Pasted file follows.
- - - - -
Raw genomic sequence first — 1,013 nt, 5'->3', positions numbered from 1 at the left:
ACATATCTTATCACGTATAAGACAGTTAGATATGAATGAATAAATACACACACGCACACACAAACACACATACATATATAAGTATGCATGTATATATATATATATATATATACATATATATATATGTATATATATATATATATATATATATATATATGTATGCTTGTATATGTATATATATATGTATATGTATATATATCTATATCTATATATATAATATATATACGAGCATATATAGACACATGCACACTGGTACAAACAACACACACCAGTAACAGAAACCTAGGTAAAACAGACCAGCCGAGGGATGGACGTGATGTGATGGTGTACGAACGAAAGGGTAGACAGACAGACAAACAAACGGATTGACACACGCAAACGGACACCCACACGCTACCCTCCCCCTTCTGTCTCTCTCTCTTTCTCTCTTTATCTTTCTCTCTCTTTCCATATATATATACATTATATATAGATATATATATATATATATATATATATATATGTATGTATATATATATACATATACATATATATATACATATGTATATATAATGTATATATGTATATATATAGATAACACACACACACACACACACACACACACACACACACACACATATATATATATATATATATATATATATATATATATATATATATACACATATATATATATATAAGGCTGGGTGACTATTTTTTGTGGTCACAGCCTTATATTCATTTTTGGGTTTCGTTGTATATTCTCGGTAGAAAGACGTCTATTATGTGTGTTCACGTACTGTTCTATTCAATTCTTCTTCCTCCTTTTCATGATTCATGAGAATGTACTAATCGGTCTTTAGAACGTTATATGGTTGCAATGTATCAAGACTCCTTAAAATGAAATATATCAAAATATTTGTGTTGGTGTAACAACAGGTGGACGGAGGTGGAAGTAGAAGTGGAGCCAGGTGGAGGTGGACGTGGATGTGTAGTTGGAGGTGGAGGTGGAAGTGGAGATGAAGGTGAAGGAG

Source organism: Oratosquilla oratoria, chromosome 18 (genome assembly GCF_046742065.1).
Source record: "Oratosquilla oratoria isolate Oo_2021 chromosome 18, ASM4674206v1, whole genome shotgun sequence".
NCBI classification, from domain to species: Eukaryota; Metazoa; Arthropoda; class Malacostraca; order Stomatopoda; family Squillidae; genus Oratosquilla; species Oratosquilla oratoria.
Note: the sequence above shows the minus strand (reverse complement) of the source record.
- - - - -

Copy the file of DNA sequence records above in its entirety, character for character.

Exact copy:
Raw genomic sequence first — 1,013 nt, 5'->3', positions numbered from 1 at the left:
ACATATCTTATCACGTATAAGACAGTTAGATATGAATGAATAAATACACACACGCACACACAAACACACATACATATATAAGTATGCATGTATATATATATATATATATATACATATATATATATGTATATATATATATATATATATATATATATATGTATGCTTGTATATGTATATATATATGTATATGTATATATATCTATATCTATATATATAATATATATACGAGCATATATAGACACATGCACACTGGTACAAACAACACACACCAGTAACAGAAACCTAGGTAAAACAGACCAGCCGAGGGATGGACGTGATGTGATGGTGTACGAACGAAAGGGTAGACAGACAGACAAACAAACGGATTGACACACGCAAACGGACACCCACACGCTACCCTCCCCCTTCTGTCTCTCTCTCTTTCTCTCTTTATCTTTCTCTCTCTTTCCATATATATATACATTATATATAGATATATATATATATATATATATATATATATGTATGTATATATATATACATATACATATATATATACATATGTATATATAATGTATATATGTATATATATAGATAACACACACACACACACACACACACACACACACACACACACATATATATATATATATATATATATATATATATATATATATATATACACATATATATATATATAAGGCTGGGTGACTATTTTTTGTGGTCACAGCCTTATATTCATTTTTGGGTTTCGTTGTATATTCTCGGTAGAAAGACGTCTATTATGTGTGTTCACGTACTGTTCTATTCAATTCTTCTTCCTCCTTTTCATGATTCATGAGAATGTACTAATCGGTCTTTAGAACGTTATATGGTTGCAATGTATCAAGACTCCTTAAAATGAAATATATCAAAATATTTGTGTTGGTGTAACAACAGGTGGACGGAGGTGGAAGTAGAAGTGGAGCCAGGTGGAGGTGGACGTGGATGTGTAGTTGGAGGTGGAGGTGGAAGTGGAGATGAAGGTGAAGGAG

Source organism: Oratosquilla oratoria, chromosome 18 (genome assembly GCF_046742065.1).
Source record: "Oratosquilla oratoria isolate Oo_2021 chromosome 18, ASM4674206v1, whole genome shotgun sequence".
NCBI classification, from domain to species: Eukaryota; Metazoa; Arthropoda; class Malacostraca; order Stomatopoda; family Squillidae; genus Oratosquilla; species Oratosquilla oratoria.
Note: the sequence above shows the minus strand (reverse complement) of the source record.